NYU YDSA leaders reflect on tuition strike failures

In interviews with WSN, NYU YDSA leaders said the failure of their tuition strike effort resulted from inexperienced leadership taking on a project that was far too ambitious.

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Alexandra Chan

NYU’s chapter of YDSA attempted to organize a tuition strike. Despite their efforts, the planned strike was called off. (Staff Photo by Alexandra Chan )

By Jessie Hinson, Contributing Writer

After cancelling plans for a spring 2022 semester tuition strike, members of the NYU chapter of the Young Democratic Socialists of America met on Nov. 12 to reflect on the strike’s foundering and to pivot their organizing toward other issues and actions.

Organizers at NYU YDSA said the group’s efforts will continue, and that the chapter’s commitment to the goals outlined in their original set of strike demands has not changed. In the days following the strike’s cancellation, the chapter released a statement pointing toward Sunrise NYU’s campaign for divestment as a new direction for its on-campus activities, and co-organized a rally for divestment with the organization.

Speaking to WSN, chapter leaders attributed the strike’s failure to the lack of a developed base of support, the inexperience of its organizers and the absence of clear channels of communication with the student body.

Turnover in leadership

CAS sophomore Erin Lawson, who is co-chair of the NYU YDSA, said that turnover in the group’s leadership made developing a campaign of this magnitude more difficult than expected.

“We organized the strike in the spring intending for it to happen in fall 2021 initially, and then the leadership turnover happened,” Lawson said. “Keeping a major campaign running is labor-intensive and exhausting, and it was just a bit chaotic.”

Unlike national political organizations, student groups often do not have years to plan and build toward a single long-term action, since their senior-most members graduate and leave each year.

Organizational inexperience

Most students involved in the campaign were first-time organizers with little to no experience organizing on campus, according to NYU YDSA leaders.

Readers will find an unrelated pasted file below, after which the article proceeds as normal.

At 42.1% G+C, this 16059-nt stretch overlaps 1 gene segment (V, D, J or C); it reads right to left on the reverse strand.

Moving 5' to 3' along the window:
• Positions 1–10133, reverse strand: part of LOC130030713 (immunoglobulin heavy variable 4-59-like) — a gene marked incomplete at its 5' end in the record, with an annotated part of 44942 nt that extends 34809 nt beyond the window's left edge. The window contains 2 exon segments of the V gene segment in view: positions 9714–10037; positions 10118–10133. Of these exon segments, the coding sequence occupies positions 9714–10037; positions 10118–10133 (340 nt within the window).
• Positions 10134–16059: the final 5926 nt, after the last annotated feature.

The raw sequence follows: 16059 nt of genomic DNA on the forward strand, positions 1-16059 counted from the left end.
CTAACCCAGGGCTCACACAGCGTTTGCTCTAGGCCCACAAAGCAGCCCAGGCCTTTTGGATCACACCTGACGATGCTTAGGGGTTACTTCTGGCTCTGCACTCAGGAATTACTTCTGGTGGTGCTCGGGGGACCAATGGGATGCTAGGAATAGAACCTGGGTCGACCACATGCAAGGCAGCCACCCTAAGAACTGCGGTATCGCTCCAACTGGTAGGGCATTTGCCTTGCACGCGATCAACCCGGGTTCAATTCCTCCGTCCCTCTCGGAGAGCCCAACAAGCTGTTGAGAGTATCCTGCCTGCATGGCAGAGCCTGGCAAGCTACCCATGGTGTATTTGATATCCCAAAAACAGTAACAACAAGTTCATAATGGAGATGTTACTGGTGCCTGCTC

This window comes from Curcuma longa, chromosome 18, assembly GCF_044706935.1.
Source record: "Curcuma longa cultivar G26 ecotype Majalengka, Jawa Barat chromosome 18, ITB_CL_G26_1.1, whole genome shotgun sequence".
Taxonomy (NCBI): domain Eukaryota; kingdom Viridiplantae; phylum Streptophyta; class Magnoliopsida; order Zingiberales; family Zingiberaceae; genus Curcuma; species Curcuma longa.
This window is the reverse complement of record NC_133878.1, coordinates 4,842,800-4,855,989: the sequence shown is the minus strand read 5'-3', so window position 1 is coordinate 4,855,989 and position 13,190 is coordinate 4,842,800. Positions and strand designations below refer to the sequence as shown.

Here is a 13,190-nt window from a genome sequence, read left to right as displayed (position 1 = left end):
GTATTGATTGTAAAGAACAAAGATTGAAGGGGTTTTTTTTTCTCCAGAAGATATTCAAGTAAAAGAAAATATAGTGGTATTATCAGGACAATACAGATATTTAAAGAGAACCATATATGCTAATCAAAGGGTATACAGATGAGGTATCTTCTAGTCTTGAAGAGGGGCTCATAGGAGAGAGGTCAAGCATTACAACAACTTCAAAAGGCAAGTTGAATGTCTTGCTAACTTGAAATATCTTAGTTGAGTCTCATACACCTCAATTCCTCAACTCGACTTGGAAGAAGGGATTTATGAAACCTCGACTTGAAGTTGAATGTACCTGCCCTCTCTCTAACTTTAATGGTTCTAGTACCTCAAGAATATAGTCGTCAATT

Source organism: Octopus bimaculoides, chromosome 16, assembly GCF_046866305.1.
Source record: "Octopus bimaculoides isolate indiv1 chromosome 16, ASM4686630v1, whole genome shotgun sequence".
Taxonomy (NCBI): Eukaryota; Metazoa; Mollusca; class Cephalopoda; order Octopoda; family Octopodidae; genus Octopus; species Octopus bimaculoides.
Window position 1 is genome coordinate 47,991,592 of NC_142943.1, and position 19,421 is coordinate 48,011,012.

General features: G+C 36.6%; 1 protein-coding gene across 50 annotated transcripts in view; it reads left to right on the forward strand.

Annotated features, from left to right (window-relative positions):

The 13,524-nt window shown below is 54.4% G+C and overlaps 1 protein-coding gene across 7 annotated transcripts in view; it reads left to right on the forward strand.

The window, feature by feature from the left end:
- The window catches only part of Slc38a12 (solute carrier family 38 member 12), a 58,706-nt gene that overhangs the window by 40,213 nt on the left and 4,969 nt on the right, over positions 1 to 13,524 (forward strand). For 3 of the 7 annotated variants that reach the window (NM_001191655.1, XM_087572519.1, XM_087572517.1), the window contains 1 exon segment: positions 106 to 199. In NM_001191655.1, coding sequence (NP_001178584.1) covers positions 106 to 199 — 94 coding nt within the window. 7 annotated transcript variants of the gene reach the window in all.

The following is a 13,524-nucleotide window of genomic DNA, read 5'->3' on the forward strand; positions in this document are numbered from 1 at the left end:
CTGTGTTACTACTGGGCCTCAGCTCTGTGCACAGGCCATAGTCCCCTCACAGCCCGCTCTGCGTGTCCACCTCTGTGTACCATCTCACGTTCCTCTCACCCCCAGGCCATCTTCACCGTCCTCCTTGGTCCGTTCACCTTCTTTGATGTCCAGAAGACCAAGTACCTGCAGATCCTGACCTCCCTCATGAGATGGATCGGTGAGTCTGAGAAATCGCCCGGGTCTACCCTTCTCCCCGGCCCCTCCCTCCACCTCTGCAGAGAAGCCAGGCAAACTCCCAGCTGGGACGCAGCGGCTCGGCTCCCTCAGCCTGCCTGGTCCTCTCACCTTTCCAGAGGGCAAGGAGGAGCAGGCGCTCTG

NYU YDSA campaign coordinator Karishma Chari, a CAS junior, said that while new organizers have a lot of potential, they need time and experience to develop the skills and the confidence to take on larger actions, like campaigning to reach the critical mass of 5,000 students that NYU YDSA said it needed in order to go on strike.

“When you take on a big campaign like this, or just in strikes generally, a lot of times the sore spots in your organization are put front and center,” Chari said. “And it kind of calls upon your entire membership to really examine where you as an organization can improve.”

Too many students, too few campaigners

Steinhardt sophomore Gabriel Avalos, a member of NYU YDSA’s organizing committee, also pointed toward an underdeveloped organizing body as a main factor in the failure of the strike. 

“One takeaway is just knowing that organizing is not something that can just be done by 20 core students on a campus of 29,000 undergrads,” Avalos said. “We need to build up our internal structure and internal organizing body.” 

A flawed framework

With no past examples of successful tuition strikes at NYU, NYU YDSA modeled its strike on the Columbia tuition strike in early 2021, which Avalos said may have been a mistake.

“We framed this off of Columbia’s successful strike, but Columbia’s YDSA chapter and their own on-campus politics are very different from ours,” Avalos said. “Looking at them as a model for success was not something we should have thought could be replicated so easily on a very different campus on a very different scale.”

Lawson said NYU YDSA also overestimated the momentum coming from last year’s successful Graduate Student Organizing Committee strike and was unable to harness the interest in collective student action it provided.

“To me, it’s never been a problem of getting people interested and mobilized,” Lawson said. “The tuition strike by its nature is a hard project to get plugged into because there’s only one big ask of people.”

Unclear messaging, insufficient data

Lawson added that there was miscommunication about the dangers of striking. She said that while the NYU YDSA always had plans to cancel the strike if it was unable to reach a critical mass of 5,000 students, this message was not communicated clearly to the student body. She said this may have contributed to student hesitancy in joining the strike.

In addition, while NYU YDSA maintained a list of strikers, it could not gather data on strikers’ intentions to follow through with the plans. It also did not collect data on the amount of tuition each striker would be withholding, which impaired its ability to judge the strength of the strike.

Contact Jessie Hinson at [email protected]